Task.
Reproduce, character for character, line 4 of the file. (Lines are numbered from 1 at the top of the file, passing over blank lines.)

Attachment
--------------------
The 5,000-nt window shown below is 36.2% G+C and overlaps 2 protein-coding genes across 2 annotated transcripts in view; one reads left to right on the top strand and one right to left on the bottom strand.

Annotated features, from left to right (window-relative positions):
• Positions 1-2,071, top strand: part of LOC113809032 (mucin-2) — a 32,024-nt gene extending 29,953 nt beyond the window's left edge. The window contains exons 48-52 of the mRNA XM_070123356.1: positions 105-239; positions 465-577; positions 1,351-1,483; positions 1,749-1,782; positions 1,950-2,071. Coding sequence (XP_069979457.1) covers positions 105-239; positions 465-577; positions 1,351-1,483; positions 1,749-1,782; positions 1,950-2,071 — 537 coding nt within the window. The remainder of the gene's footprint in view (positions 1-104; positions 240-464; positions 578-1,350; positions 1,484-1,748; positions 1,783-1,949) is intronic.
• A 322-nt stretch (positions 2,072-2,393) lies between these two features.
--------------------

• A 322-nt stretch (positions 2,072-2,393) lies between these two features.